--Davis is released, and Olson becomes a platoon starter with Ernie Whitt.
--Whitt suffers a dislocated thumb, and Olson becomes the full-time starter.
--San Diego catcher Benito Santiago, the leading vote-getter at the position for the National League All-Star team, suffers a broken arm. Dodger catcher Mike Scioscia becomes the favorite to be picked as the starter, and a backup spot opens.
Olson, batting .289 with six homers and 25 runs batted in, was again at the right place.
"And so here I am," Olson said Monday while staring at the somewhat more established players as they filled the tiny Wrigley Field clubhouse. "I've got stars down to my left, and stars down to my right, and then there's me.
"This is my wildest dream. No, this exceeds my wildest dreams."
Across the clubhouse, San Diego outfielder Tony Gwynn smiled.
"He is the impossible story," he said.
That wasn't the reason Olson was picked by Craig. After all those seasons in the minor leagues, the former University of Minnesota star has become an accomplished defensive catcher and game-caller.
Atlanta pitcher Charlie Leibrandt, who has thrown to Johnny Bench and Bob Boone in his career, said he is most comfortable with Olson. Pete Smith, another Brave pitcher, marvels at Olson's ability to contort his body while blocking pitches.
"You have a better chance of getting a fastball down the middle past him than you do of getting a (bouncing) fastball past him," Smith said.
For once, he has added offense to his defensive skills, for no other reason than he is finally getting a chance.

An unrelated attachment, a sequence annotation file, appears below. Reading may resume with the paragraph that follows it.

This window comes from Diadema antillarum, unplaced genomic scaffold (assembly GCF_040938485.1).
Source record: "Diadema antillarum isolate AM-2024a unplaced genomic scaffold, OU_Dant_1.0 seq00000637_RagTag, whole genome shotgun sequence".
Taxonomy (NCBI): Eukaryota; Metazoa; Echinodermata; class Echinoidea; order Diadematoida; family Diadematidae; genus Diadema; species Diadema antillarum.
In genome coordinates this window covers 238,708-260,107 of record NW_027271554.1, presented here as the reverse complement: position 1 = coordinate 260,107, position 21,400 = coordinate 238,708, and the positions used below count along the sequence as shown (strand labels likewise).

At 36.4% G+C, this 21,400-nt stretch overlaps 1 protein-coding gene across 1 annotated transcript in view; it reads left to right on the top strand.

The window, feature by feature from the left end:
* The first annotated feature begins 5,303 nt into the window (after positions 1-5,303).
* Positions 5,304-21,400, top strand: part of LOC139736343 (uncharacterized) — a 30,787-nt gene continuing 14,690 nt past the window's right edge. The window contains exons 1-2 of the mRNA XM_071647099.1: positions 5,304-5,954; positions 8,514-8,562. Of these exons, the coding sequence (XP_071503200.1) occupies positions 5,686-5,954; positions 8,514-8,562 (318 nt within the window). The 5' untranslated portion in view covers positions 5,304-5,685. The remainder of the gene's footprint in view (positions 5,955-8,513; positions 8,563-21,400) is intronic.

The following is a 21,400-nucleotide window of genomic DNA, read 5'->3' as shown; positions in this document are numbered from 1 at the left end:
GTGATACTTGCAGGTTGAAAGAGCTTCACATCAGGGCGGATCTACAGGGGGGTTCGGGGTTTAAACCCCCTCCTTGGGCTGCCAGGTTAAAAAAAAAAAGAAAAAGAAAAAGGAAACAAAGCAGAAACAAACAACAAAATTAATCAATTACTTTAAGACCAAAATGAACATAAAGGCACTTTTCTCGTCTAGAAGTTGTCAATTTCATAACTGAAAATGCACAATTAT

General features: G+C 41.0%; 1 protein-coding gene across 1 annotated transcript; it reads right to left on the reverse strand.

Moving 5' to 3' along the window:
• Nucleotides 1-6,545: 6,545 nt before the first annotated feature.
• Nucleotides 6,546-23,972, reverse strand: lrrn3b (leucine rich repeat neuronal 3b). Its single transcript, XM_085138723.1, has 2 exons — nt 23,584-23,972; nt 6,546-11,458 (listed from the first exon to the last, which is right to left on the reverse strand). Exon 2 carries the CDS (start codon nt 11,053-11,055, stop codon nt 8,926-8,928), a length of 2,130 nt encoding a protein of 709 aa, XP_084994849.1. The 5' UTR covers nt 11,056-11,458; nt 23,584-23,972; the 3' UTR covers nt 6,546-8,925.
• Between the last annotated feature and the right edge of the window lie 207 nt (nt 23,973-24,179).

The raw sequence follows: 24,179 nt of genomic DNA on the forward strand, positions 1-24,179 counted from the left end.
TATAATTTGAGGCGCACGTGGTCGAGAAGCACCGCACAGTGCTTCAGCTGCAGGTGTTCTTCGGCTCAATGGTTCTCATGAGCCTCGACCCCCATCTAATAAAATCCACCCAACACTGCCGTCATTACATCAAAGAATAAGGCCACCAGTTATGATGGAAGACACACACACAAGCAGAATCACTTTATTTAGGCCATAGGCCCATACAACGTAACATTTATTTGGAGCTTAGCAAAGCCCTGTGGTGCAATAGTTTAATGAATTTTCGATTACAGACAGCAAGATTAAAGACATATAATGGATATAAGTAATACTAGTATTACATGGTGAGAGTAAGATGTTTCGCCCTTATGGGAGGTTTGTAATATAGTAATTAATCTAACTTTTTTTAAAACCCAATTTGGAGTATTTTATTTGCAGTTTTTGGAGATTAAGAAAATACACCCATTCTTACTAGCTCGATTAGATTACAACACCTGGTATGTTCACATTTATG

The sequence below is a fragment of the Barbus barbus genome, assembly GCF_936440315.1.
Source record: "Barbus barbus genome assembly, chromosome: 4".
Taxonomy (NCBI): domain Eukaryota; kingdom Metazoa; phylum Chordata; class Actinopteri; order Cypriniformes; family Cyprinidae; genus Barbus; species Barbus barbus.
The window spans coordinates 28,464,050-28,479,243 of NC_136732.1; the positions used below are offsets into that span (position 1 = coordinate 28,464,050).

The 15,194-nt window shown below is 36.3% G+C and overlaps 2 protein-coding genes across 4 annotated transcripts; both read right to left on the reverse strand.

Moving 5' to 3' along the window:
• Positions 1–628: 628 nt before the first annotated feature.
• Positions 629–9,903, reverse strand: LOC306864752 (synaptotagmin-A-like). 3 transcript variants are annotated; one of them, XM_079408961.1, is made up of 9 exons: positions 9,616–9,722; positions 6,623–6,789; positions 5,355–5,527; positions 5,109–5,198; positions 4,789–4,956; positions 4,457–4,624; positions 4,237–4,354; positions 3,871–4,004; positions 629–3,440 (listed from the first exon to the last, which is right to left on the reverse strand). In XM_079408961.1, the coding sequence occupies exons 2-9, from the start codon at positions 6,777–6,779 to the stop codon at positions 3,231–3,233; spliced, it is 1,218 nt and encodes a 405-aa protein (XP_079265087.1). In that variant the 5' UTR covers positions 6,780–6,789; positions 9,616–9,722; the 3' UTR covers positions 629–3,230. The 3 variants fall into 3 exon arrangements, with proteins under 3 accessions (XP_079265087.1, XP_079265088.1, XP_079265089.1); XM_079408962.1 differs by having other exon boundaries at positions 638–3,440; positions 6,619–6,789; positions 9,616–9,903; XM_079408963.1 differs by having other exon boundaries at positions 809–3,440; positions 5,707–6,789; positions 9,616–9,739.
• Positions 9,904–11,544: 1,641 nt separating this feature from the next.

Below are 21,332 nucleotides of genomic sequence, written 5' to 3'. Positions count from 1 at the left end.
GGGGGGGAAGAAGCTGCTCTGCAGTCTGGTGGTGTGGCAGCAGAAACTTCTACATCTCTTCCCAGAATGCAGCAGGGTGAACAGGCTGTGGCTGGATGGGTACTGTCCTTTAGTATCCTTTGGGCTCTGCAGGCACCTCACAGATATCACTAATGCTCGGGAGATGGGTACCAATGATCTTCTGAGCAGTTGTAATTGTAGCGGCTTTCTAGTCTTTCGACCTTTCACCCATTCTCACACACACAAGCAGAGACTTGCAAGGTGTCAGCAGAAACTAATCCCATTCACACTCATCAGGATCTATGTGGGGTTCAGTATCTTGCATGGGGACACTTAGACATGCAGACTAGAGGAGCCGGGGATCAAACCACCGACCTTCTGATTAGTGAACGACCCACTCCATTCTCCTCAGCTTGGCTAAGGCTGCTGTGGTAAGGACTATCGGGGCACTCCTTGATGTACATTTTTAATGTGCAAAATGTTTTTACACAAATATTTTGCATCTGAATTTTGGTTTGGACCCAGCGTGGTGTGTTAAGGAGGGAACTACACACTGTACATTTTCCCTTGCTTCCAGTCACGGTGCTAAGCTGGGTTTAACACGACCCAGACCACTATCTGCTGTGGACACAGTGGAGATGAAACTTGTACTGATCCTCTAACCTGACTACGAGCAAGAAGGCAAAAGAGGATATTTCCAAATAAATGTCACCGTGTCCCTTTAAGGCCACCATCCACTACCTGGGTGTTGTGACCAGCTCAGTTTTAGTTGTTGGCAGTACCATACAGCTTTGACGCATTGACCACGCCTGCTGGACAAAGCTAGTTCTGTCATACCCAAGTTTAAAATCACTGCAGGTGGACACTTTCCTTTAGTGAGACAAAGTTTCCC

"In this game you get labeled, and I got labeled," Olson said. "Nothing I could do about it but hope."
His new label, "All-Star catcher," will take some getting used to.
Olson arrived at Wrigley Field three hours before Monday's workout. He wanted to get adjusted to his surroundings. He didn't want to appear in awe when he took the field with the rest of the stars. The plan failed.
"I thought it had hit me, until I finally walked out of the dugout and saw all the people in the stands and all the great players . . . and I go numb," he said. "I can't believe what I am doing. I see all these sportswriters--I didn't know there was this many sportswriters in the entire United States! I get loose, break a sweat, take a few swings . . . and still I can't believe it."
Shortly before batting practice, he broke from an interview to check on batting practice.
"I have to see when I'm batting," he said sternly, before laughing, "I mean, I have to see if I'm batting. I don't know what is going on."
After he batted Monday, there was one thing Greg William Olson wanted to do before leaving the field. He wanted to meet Baltimore Oriole pitcher Gregg William Olson. The two are not related.
He hopes that tonight he has a chance to participate in the ultimate matchup--batter Greg Olson vs. pitcher Gregg Olson.
"The only thing is, he has the 90-m.p.h. fastball and great curve, and I don't," the catcher said. "I bet it will be more fun for him."
And if they don't face each other?
"I know this may be my only All-Star game, I understand that my chances of coming back are slim, but what does it matter?" Olson asked. "I'm here now, aren't I?"